4 Conceptual Diversity in Epistemology Richard Foley DOI: / In Conceptual Diversity in Epistemology, Richard Foley reflects on such central topics in epistemology as knowledge, warrant, rationality, and justification, with the purpose of distinguishing such concepts in a general theory. Foley uses warrant to refer to that which constitutes knowledge when added to true belief and suggests that rationality and justification are not linked to knowledge by necessity. He proceeds to offer a general schema for rationality. This schema enables a distinction between rationality and rationality all things considered. Foley proposes how these concepts can work together in a system that provides the necessary materials for an approach to epistemology that is clarifying, theoretically respectable, and relevant to our actual lives. Theories of Justification Richard Fumerton DOI: / In Theories of Justification, Richard Fumerton begins an overview of several prominent positions on the nature of justification by isolating epistemic justification from nonepistemic justification. He also distinguishes between having justification for a belief and having a justified belief, arguing that the former is conceptually more fundamental. Fumerton then addresses the possibility that justification is a normative matter, suggesting that this possibility has little to offer as a concept of epistemic justification. He also critically examines more specific attempts to capture the structure and content of epistemic justification. These include traditional foundationalism and variants thereof, externalist versions of foundationalism, contextualism, coherentism, and mixed theories which combine aspects of coherentism and foundationalism. Page 4 of 5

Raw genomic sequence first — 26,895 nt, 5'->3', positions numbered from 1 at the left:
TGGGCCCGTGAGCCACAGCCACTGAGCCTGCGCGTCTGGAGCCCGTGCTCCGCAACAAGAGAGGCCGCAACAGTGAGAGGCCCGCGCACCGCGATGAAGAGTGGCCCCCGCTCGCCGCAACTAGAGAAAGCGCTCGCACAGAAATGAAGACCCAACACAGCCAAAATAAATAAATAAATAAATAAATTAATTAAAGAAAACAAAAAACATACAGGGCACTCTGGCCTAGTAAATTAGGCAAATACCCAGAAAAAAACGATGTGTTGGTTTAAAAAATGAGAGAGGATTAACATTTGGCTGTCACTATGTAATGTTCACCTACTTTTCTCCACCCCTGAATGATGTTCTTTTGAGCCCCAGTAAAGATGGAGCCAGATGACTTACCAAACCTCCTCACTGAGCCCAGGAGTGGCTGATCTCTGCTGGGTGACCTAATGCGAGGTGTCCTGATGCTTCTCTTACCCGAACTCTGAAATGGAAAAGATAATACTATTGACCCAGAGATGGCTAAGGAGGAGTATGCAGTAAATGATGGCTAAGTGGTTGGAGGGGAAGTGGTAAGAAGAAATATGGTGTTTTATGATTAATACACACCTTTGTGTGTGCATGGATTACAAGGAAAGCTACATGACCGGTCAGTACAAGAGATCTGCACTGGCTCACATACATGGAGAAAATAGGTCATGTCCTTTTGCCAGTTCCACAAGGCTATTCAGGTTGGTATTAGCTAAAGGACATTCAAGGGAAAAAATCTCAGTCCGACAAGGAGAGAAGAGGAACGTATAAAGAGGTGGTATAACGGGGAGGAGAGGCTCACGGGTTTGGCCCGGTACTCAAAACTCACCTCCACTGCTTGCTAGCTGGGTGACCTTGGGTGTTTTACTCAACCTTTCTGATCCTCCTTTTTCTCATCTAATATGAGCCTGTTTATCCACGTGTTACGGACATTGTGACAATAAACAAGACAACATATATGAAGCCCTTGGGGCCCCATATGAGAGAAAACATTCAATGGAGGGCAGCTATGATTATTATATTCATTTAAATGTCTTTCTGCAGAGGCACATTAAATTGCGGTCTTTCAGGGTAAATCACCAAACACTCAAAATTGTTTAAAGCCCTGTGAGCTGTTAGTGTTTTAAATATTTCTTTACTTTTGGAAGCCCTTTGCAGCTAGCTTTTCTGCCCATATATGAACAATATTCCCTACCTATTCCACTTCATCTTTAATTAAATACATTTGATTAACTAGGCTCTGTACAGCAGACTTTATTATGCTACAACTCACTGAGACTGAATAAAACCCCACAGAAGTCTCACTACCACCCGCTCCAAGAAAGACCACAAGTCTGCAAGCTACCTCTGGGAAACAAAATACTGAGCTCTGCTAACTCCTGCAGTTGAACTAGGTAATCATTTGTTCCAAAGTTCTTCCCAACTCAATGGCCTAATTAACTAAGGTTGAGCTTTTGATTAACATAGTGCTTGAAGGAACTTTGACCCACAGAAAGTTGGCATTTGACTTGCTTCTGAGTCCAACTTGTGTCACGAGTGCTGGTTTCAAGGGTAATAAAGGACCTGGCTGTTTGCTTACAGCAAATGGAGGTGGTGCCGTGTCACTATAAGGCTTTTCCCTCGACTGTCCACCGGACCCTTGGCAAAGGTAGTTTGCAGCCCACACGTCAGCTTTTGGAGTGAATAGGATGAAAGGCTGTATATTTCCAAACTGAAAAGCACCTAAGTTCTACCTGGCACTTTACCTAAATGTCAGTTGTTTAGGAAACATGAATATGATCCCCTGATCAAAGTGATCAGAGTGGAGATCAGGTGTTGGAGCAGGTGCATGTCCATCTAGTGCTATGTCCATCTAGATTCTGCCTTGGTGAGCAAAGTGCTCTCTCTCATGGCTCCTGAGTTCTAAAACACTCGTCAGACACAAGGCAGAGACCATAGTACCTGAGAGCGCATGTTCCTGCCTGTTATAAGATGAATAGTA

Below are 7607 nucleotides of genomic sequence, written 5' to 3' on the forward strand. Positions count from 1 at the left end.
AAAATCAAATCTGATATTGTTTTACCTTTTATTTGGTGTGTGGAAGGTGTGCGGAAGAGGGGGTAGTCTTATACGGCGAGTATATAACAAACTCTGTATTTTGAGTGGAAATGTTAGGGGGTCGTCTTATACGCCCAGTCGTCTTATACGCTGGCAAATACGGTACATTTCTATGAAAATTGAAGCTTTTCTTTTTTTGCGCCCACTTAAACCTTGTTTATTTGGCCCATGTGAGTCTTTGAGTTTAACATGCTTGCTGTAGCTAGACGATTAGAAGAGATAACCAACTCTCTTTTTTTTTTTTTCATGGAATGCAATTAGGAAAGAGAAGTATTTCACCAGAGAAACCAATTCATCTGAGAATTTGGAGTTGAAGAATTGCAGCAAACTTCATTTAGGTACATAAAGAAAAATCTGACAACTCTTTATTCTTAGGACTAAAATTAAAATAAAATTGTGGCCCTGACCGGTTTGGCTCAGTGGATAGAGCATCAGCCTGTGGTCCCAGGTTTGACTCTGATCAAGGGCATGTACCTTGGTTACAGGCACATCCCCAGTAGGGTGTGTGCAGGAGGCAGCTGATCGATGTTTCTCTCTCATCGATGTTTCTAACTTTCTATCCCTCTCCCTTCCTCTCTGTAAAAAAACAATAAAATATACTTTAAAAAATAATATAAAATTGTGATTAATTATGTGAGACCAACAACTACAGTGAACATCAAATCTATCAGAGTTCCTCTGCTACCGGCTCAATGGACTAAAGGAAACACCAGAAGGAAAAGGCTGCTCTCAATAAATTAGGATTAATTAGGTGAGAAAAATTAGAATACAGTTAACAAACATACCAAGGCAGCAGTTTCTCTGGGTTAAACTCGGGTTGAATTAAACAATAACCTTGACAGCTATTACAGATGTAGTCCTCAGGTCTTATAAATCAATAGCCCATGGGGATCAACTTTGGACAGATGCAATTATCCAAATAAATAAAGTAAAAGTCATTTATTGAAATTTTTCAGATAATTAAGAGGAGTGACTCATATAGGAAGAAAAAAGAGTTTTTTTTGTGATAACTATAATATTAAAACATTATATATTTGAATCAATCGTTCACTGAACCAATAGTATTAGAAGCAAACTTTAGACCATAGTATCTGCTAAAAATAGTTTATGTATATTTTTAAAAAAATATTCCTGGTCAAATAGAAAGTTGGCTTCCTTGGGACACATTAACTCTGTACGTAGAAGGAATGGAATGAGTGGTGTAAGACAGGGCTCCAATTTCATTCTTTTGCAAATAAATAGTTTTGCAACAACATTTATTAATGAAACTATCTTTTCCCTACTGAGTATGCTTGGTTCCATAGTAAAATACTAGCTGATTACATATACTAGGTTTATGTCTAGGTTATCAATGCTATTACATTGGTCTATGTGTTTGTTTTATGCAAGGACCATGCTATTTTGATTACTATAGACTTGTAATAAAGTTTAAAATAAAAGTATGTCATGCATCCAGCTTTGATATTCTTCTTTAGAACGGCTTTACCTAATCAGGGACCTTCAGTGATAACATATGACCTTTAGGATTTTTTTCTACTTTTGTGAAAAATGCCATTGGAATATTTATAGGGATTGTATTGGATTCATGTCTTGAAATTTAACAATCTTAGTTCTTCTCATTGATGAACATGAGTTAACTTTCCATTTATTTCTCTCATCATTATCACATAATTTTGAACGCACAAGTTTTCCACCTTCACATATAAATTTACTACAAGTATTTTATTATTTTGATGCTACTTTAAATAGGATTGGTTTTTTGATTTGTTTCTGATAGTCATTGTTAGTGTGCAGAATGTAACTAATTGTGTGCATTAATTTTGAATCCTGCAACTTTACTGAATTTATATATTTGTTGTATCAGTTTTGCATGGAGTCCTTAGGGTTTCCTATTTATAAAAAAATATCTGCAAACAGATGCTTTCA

5 Internalism and Externalism Laurence Bonjour DOI: / In Internalism and Externalism, Laurence BonJour suggests that the contemporary epistemological debate over internalism and externalism concerns the formulation of the justification or warrant condition in an account of knowledge. The internalist requires that for a belief to meet this condition, all of the necessary elements must be cognitively accessible to the believer, whereas the externalist claims that at least some such elements do not need to be accessible to the believer. BonJour gives an overview of this dispute. He suggests that the opposition between the two views is less straightforward than has usually been thought. He proposes, in addition, that each of them has valuable roles to play in major epistemological issues, even though the internalist approach is more fundamental in an important way. Tracking, Competence, and Knowledge Ernest Sosa DOI: / In Tracking, Competence, and Knowledge, Ernest Sosa notes that in attempting to account for the conditions for knowledge, externalists have proposed that the justification condition be replaced or supplemented by the requirement that a certain modal relation be obtained between a fact and a subject's belief concerning that fact. While assessing attempts to identify such a relation, he focuses on an account labeled Cartesiantracking, which accounts for the relation in the form of two conditionals. (A) If a person S believes a proposition P P (B) P S believes P. Sosa suggests that (B) be abandoned as a requirement, and that (A), equipped with his modifications, can offer promising results in connection with skepticism. He argues that modified (A) coupled with the requirement that S's belief be virtuous can illuminate the nature of propositional knowledge. Page 5 of 5